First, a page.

Horse fencing is one of the most important elements of horse keeping. The fence around your horse enclosure keeps your animals safe and prevents them from running off. Therefore, any fence around your paddock, pasture, or training ground needs to be as secure as possible.
These days, it’s relatively easy to find durable, high-quality horse fencing and put it up on your own. However, if you decide to install your own horse fence, it’s very important to avoid any mistakes that could potentially harm your animals.
What should you be watching for as you set up your horse fence? Here are some of the most common fencing mistakes.
Common Fencing Mistakes
Inappropriate Fencing Type
Most horse owners know that there are certain fencing materials you shouldn’t use to pen in horses. For example, barbed wire is inappropriate for horses, as it can cut easily cut their skin and lead to severe injuries. It is important to make sure that you have the correct fencing material for your horses before you begin raising any fences.
You should also keep in mind that an “inappropriate fencing type” will vary based on the type of horse you have. Stallions may require stronger fencing than mares, and foals or ponies may require more climb-proof fencing. Think about the temperament of your horses and use that knowledge to find the right fencing type.
Whether you plan to install the fence yourself or hire a professional, correct installation of your fence is the key to safety, security, and longevity. Be sure your corner posts and bracing are properly set, as they are the foundation of any fence. The fencing material must be attached in a way that provides a rigid barrier, but not so tight that it snaps under pressure. For installation tips, check out our video library.
Many horse owners rely on wire mesh fencing — and frankly, we understand why. This fencing type is durable and flexible enough to withstand horses leaning on it, yet strong enough to keep the horses in place. However, mesh fencing has one flaw: it’s very hard for horses (and humans) to see.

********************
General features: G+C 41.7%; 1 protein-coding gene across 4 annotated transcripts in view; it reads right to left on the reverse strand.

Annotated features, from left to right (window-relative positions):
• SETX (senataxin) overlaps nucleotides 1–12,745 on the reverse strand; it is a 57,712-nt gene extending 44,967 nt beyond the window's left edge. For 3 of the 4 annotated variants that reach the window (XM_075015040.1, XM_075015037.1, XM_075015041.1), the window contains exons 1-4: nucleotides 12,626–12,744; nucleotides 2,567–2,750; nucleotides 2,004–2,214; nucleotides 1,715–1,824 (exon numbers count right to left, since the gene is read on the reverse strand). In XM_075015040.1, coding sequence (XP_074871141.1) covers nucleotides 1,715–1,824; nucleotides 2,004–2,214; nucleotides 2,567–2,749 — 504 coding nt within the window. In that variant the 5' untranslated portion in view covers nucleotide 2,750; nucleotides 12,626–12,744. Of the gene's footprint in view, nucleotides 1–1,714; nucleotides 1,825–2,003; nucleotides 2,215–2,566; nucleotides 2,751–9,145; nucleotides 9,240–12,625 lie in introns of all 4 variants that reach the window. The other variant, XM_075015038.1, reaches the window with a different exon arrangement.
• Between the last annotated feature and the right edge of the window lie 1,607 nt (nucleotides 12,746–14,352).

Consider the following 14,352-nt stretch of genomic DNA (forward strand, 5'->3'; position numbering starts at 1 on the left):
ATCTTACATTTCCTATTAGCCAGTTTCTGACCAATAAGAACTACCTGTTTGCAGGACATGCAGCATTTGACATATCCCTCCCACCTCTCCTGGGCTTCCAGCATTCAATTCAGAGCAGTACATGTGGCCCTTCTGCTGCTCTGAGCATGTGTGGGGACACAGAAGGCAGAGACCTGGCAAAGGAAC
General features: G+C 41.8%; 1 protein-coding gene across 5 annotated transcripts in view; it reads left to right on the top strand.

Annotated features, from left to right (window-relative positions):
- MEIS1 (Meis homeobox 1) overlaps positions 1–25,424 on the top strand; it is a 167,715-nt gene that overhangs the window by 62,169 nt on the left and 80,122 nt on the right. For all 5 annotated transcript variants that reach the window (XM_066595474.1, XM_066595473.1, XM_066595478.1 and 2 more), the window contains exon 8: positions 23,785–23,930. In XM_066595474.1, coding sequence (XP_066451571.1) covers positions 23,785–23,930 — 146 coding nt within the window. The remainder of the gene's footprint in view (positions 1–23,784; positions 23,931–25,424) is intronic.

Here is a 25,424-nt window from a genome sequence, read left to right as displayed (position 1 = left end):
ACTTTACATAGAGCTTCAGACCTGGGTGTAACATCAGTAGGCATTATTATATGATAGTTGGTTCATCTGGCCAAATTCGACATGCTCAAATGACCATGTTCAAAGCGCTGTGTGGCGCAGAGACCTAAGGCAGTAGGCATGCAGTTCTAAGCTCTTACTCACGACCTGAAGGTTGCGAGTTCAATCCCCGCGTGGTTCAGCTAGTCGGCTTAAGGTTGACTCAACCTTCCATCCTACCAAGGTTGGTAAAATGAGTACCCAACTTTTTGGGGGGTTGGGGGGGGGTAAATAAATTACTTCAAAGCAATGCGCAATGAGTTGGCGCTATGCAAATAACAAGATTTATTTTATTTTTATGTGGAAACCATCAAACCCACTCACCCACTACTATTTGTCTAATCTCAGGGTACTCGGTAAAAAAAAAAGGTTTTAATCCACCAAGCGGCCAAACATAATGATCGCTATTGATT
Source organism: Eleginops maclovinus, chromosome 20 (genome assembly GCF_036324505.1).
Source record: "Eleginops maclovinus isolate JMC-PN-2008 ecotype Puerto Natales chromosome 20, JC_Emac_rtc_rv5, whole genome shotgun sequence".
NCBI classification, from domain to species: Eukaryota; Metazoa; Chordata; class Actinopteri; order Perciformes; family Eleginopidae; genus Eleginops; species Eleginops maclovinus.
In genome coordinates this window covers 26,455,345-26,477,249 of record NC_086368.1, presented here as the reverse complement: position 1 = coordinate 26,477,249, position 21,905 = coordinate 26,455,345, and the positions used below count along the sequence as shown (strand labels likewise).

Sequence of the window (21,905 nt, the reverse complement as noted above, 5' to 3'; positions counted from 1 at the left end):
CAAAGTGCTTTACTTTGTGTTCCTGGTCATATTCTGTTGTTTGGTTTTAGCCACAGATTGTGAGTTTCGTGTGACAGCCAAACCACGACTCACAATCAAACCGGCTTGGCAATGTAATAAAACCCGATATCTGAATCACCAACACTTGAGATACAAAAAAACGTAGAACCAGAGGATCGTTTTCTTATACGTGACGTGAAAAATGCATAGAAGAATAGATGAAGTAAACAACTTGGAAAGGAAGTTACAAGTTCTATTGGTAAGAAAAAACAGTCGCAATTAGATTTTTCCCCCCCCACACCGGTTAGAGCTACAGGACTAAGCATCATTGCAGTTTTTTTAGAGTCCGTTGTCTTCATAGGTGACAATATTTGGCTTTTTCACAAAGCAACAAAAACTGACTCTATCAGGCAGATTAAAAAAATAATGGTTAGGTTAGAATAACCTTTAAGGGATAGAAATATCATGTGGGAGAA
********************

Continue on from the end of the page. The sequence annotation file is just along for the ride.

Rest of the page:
Poor fence visibility is simply an accident waiting to happen. Your horse is bound to run into the fence at some point, which could result in injuries or a damaged fence line. That’s why we suggest adding a “sight board” along the top of your fence to create a visual barrier everyone can see. An added benefit is that the board prevents any bending of the top wire when your horse reaches over the fence line.
Inadequate Fence Height
If you want your horses to stay in a fenced area, you need to make sure that they can’t jump the fence. The general rule for fence height is that your fence should be at least five feet tall (six feet tall if you’re fencing in a horse run or paddock).
With that said, it’s important to remember that the fence height “rule” isn’t set in stone. After all, what if you have an incredibly tall horse? If you want a more specific and customized way to determine the right fence height for your horses, make sure your fence reaches the withers of your tallest horse.
Maintenance is the key to making your horse fence last. If your fence is poorly maintained, it will not work as effectively as it could, or even become a hazard for yourself and your horses. Walk the fence line regularly and check for debris, overgrowth, or damage that could affect your fence performance. These steps will go a long way towards keeping your electric fence safe and fully charged.
If you have a horse fence, it’s pretty likely you also have several t-posts. These posts make it easy to set up wire fencing and keep it in place. We recommend using t-posts on your fence — but we also recommend capping those t-posts for safety.
Most t-posts have a jagged, metal edge that can be extremely sharp. You might cut yourself by simply grabbing the post. Even worse, your horse could be seriously injured if they brush against one. You can avoid this danger by using a plastic or vinyl t-post cap, which slides over the post and gives you and your horses extra protection.
Poor Gate Placement
Gate placement is essential to making your fence as useful as possible. The gate shouldn’t be too far from the barn (inconvenient), too close to another structure (unsafe), or too narrow (makes moving machinery in and out impossible). Plan your gate placement early in your fencing process so you can have the right-sized gate in the perfect spot.
And finally, let’s talk about something you can do RIGHT with your fencing: purchasing high-quality wire mesh fencing from Red Brand. We’ve been helping horse owners like you find the right fencing for their animals for 130 years, and we’re proud to get you the materials and gear you need. Find a Red Brand dealer or installer near you today.